I remember being a kid and getting these for Halloween and throwing them out because they resembled real food, and that wasn’t what Halloween was about. I assumed some old lady had run out of candy and had dug into the bottom of her purse for whatever she could find. Fast forward a few decades and hey, wait a minute….. These are pretty alright.
Sesame is an excellent source of minerals including calcium. Lots of parents worry about their child’s calcium intake, especially if they are not drinking milk. Here’s a little secret. If milk were not pasteurized, it might be a good source of calcium. But in Ontario, we can’t buy unpasteurized milk. Pasteurizing milk is essentially boiling it. People boil water to kill everything in it. Boiling milk, kills some of the enzymes required to absorb calcium in milk. Milk is also acidic in the body. An acidic body will leach calcium from bones and anywhere else it can find it. Sesame is not acidic, meaning it won’t leach calcium from the body. Absorbable calcium, alkaline, healthy fats and fibre. Sounds awesome to me!
This recipe calls for 1 cup of sunflower flour. You can easily make your own sunflower flour by placing whole seeds in your blender. It can purchased as well. If you’re not trying to go nut free, you can use almond flour.
You can half this recipe if you don’t want to freeze some, as this makes quite a lot – two full cookie sheets.
- 2 cups raw hulled sesame seeds
- 1 cup sunflower flour
- 1 cup honey + 1 tbsp
- 2 tsp cinnamon powder
- 1 tsp ginger powder
- Heat the oven to 350F.
- Place a long length of parchment paper on your counter, about the size of a cookie sheet. Cut a second piece the same size and set aside.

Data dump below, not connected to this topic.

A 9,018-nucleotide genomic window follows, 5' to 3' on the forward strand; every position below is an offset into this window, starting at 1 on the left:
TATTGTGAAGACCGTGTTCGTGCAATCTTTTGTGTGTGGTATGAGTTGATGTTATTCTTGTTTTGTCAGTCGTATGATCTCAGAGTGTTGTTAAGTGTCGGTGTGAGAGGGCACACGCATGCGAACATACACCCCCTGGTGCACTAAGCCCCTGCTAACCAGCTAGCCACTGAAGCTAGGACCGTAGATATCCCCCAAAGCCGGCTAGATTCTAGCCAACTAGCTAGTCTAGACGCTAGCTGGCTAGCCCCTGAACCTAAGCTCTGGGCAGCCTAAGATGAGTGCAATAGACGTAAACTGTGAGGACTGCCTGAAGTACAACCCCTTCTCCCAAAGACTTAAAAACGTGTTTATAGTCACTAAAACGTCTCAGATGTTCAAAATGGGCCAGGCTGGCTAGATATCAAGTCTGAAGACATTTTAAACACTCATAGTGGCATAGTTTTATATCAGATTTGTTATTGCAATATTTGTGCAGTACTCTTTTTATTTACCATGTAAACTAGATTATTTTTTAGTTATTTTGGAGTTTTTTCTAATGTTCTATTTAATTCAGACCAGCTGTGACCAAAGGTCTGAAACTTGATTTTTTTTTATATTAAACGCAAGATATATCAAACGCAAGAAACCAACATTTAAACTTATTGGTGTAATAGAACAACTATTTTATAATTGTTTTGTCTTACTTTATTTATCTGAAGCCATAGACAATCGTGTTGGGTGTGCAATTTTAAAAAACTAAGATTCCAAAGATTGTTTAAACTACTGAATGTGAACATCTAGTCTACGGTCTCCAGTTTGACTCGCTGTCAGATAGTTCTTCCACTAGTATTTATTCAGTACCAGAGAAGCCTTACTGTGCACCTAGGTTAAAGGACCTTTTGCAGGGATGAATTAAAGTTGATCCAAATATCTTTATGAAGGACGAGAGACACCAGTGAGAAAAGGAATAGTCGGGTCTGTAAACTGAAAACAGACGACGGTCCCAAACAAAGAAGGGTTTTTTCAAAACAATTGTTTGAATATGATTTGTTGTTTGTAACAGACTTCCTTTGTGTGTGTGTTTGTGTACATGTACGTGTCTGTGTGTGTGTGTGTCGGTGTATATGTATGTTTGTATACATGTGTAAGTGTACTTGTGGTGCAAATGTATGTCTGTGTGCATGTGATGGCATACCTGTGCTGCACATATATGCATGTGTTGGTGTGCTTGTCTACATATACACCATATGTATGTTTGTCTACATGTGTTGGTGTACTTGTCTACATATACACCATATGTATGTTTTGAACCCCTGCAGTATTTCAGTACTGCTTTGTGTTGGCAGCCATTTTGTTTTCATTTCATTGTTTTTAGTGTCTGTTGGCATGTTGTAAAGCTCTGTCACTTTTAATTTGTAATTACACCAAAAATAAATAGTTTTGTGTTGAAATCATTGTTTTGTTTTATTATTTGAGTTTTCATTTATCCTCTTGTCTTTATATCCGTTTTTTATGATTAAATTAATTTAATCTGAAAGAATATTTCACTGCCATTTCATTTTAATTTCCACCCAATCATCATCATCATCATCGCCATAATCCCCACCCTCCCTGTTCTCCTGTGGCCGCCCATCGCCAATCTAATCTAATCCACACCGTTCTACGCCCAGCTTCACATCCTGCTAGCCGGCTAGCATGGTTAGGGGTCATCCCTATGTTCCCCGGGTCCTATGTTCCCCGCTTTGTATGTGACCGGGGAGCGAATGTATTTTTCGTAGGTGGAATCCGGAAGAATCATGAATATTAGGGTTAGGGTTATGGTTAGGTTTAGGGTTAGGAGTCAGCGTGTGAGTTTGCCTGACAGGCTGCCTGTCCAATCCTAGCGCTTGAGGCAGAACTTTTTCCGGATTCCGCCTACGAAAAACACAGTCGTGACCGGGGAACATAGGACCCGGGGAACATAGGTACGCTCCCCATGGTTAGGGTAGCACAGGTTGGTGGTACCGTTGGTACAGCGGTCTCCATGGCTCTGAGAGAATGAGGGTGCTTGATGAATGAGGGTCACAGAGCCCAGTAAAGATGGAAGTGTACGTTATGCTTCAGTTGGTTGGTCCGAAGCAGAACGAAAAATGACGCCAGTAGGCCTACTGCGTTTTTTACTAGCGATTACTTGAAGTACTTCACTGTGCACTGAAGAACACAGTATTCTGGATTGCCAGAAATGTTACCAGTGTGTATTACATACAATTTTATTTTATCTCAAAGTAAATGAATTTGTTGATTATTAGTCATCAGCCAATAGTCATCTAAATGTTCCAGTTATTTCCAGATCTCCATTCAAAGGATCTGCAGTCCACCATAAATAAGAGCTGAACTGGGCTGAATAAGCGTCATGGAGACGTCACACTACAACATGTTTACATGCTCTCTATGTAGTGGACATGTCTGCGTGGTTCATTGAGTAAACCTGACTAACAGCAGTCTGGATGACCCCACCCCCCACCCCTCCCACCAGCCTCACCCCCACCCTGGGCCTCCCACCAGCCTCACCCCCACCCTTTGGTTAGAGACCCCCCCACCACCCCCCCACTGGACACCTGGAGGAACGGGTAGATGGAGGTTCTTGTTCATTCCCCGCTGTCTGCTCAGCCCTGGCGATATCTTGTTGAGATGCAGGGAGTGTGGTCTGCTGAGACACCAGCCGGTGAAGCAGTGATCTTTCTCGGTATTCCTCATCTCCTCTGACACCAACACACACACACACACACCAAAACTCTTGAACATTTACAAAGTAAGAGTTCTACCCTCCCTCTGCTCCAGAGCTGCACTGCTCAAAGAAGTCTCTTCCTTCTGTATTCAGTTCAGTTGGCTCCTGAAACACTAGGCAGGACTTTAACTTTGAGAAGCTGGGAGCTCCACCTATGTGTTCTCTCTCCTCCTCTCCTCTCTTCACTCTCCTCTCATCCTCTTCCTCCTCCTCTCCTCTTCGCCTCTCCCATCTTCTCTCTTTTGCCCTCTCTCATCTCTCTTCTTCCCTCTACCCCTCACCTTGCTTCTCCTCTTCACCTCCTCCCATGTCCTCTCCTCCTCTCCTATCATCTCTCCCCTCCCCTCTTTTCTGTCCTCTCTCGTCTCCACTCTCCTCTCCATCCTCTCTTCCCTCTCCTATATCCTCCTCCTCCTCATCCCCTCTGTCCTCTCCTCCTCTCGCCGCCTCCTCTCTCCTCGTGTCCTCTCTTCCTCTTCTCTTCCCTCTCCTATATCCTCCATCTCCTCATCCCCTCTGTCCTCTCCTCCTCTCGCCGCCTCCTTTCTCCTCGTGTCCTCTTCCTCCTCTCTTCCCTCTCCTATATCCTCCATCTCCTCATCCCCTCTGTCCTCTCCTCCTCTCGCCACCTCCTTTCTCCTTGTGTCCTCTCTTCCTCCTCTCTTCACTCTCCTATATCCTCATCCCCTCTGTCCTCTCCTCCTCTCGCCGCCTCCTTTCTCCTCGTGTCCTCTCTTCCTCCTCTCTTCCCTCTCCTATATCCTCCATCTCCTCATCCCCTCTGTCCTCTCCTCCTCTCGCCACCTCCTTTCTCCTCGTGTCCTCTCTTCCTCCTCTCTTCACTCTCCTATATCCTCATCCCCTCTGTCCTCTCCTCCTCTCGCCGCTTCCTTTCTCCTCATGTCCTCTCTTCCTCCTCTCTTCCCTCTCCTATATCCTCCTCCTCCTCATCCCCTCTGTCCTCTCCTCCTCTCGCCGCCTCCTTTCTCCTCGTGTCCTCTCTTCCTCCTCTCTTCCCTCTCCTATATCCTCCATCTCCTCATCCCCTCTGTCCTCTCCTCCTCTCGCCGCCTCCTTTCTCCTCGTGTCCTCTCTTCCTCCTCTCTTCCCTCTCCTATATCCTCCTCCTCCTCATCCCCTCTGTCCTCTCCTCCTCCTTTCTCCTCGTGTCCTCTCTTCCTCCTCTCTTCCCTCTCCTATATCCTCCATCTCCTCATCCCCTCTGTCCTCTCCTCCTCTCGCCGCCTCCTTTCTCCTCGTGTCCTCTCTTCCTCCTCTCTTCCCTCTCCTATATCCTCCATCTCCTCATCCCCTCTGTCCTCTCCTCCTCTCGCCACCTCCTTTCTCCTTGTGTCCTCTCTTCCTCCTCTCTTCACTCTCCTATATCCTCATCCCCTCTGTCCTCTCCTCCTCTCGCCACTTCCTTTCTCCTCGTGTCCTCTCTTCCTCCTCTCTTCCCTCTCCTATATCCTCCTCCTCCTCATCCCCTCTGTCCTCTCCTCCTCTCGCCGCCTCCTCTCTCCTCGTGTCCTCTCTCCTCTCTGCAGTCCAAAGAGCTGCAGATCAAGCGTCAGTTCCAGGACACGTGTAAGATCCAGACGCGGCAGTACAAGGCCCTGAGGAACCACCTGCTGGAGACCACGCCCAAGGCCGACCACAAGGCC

In a very large skillet toast the sesame seeds on medium heat. You don’t want to burn these suckers. Don’t walk away, don’t turn your back, because it will happen in an instant. Constantly stir until your seeds begin to change from blonde to light brown. You don’t want dark brown or black seeds.
- Once toasted remove from the heat and pour into a bowl. Add the rest of your ingredients and mix well until all incorporated.
- When well mixed, pour half the mixture in a line down the middle of the parchment paper. Place the second piece of parchment on top and use a rolling pin to roll out the mixture into a thin layer, about the size of your cookie sheet. Once the mixture is flat remove the top layer of parchment and set aside again. We will need this later.
- Place the sesame snap mixture, still on the parchment paper, on a cookie sheet and place in the oven for 10 minutes. After 10 minutes take the cookie sheet out.
- Place the saved parchment on a second cookie sheet and flip the cooked sesame snap onto the parchment to cook the other side. Peel the old piece of parchment off and return to the oven to cook another 10 minutes.
I use two cookie sheets because once I after I flipped it I forgot it was a hot pan and tried to pick it up again! Sometimes it’s worth the extra dishes, just to keep the skin on your hands.
Don’t worry if when you pull out the tray for the second time if it looks all bubbly and raised up. It will lay back flat once it’s cooled.
Repeat steps with the second half of sesame snap. Let cool completely before cutting it into squares.